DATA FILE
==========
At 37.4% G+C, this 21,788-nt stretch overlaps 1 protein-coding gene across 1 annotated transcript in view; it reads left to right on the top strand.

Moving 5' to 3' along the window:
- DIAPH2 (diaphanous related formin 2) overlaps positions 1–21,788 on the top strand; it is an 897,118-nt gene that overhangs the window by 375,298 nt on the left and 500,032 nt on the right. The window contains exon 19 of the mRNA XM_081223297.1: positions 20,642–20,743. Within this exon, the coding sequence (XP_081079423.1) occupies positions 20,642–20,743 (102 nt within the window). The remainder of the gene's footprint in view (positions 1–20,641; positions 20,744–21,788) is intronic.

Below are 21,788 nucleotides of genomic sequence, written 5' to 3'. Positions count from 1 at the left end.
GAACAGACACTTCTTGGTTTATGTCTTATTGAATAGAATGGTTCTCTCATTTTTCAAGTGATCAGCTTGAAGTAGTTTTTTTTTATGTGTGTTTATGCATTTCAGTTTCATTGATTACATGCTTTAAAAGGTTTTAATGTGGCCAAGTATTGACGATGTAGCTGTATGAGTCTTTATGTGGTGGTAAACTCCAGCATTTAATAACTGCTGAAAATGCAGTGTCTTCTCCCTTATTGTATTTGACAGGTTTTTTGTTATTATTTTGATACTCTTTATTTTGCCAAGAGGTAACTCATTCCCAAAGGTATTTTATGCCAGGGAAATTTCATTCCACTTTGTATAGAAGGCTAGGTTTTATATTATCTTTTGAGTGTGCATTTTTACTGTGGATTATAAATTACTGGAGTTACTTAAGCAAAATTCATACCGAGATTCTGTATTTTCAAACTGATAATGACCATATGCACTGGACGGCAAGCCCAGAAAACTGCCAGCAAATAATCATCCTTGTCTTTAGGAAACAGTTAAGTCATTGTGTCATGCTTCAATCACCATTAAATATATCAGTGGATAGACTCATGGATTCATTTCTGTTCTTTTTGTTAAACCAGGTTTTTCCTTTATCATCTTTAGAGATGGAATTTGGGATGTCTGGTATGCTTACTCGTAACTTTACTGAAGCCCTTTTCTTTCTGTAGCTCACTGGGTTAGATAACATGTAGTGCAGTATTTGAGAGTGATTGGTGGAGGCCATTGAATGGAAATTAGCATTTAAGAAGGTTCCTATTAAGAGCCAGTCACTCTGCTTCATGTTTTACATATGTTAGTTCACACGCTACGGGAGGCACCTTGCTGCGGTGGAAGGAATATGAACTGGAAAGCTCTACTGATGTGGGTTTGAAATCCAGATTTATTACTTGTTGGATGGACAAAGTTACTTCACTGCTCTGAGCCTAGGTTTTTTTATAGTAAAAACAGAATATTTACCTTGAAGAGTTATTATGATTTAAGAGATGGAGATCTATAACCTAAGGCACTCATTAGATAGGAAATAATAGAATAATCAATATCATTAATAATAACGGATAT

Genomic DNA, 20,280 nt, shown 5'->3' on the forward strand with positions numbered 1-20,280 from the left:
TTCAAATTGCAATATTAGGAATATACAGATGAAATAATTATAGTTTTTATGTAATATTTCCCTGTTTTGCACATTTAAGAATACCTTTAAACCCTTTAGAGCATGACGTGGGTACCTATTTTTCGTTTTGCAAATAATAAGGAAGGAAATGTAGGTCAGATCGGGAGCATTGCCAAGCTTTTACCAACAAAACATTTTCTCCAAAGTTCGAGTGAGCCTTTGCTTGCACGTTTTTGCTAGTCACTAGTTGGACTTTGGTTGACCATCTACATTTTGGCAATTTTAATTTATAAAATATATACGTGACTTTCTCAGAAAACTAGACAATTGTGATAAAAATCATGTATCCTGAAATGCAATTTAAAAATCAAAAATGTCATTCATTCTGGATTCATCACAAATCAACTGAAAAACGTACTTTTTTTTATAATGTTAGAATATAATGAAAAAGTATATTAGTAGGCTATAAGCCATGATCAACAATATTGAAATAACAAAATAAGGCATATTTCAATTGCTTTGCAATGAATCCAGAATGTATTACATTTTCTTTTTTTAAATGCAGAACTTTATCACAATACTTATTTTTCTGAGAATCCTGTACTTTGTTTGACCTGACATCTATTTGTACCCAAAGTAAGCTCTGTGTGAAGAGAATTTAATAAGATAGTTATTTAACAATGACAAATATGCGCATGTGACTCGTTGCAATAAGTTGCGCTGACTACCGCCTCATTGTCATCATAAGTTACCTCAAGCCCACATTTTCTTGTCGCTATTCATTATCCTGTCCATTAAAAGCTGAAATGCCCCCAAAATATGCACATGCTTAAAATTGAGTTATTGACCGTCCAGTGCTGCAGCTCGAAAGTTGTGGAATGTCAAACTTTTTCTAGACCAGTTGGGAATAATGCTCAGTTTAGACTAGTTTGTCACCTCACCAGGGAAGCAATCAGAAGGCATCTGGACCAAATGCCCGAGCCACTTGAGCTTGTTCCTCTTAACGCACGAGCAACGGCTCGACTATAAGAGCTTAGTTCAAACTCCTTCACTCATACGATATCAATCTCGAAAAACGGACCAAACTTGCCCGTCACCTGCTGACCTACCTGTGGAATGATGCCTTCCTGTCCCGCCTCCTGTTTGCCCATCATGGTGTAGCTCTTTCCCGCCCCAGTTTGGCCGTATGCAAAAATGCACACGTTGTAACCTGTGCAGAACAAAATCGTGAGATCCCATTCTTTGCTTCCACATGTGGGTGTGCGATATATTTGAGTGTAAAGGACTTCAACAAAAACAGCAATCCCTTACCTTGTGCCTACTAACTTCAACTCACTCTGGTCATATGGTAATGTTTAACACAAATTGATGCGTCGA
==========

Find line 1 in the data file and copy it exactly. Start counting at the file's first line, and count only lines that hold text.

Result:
At 37.4% G+C, this 21,788-nt stretch overlaps 1 protein-coding gene across 1 annotated transcript in view; it reads left to right on the top strand.